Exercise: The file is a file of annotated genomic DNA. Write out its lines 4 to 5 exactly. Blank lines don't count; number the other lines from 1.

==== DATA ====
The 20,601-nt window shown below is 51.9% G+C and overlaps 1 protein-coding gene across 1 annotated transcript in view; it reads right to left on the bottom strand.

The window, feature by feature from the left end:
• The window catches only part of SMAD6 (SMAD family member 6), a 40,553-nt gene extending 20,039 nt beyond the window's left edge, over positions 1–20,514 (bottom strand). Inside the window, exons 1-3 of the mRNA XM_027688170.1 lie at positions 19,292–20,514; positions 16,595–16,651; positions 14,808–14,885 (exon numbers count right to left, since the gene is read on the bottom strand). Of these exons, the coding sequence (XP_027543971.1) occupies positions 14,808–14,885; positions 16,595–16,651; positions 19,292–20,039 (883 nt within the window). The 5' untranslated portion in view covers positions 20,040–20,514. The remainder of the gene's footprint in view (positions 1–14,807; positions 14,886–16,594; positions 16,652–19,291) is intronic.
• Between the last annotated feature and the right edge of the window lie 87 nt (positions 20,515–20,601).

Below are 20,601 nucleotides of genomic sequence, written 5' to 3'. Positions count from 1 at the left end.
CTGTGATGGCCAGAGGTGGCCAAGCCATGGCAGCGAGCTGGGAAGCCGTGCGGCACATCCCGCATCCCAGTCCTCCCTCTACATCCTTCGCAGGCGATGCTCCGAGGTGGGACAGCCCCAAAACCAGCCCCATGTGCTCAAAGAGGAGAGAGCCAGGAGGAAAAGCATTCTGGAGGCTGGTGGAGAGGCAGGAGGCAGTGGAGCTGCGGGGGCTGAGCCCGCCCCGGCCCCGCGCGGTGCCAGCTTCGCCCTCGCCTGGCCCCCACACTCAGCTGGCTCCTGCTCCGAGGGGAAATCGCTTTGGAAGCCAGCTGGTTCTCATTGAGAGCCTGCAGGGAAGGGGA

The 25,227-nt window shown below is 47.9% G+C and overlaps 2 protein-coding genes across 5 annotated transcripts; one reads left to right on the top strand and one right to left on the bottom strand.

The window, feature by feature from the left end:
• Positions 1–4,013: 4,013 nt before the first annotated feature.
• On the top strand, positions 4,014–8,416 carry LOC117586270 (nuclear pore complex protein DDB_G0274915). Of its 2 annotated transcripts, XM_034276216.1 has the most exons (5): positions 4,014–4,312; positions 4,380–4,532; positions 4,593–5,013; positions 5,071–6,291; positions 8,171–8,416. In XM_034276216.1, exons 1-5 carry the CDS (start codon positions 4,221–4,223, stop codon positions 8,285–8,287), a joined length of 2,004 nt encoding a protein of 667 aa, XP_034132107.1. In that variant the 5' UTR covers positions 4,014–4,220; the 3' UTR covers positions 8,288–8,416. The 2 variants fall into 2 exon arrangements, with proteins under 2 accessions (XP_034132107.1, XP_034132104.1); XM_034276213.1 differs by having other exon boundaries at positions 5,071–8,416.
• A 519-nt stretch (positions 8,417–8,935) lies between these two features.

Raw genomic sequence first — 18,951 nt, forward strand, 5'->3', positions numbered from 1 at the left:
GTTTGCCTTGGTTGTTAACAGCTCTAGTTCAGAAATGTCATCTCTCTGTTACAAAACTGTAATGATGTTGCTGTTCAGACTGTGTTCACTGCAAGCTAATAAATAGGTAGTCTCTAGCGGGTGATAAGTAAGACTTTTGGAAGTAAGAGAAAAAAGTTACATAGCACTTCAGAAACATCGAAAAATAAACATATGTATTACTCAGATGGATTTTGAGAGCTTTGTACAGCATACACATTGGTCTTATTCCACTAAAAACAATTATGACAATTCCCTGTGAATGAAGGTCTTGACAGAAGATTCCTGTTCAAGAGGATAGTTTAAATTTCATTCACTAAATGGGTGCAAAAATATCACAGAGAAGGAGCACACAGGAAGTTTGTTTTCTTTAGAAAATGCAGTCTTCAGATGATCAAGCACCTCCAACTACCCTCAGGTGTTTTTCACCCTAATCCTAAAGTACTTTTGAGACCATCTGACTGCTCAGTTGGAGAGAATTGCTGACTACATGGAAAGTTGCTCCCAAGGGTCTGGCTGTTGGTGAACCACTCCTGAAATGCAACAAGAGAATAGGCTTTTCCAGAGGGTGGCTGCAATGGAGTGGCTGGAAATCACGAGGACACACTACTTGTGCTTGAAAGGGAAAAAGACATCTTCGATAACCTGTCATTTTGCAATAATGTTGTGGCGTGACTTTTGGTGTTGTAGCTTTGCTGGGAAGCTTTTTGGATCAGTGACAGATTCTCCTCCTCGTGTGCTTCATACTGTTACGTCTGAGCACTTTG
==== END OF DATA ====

• Between the last annotated feature and the right edge of the window lie 87 nt (positions 20,515–20,601).

Below are 20,601 nucleotides of genomic sequence, written 5' to 3'. Positions count from 1 at the left end.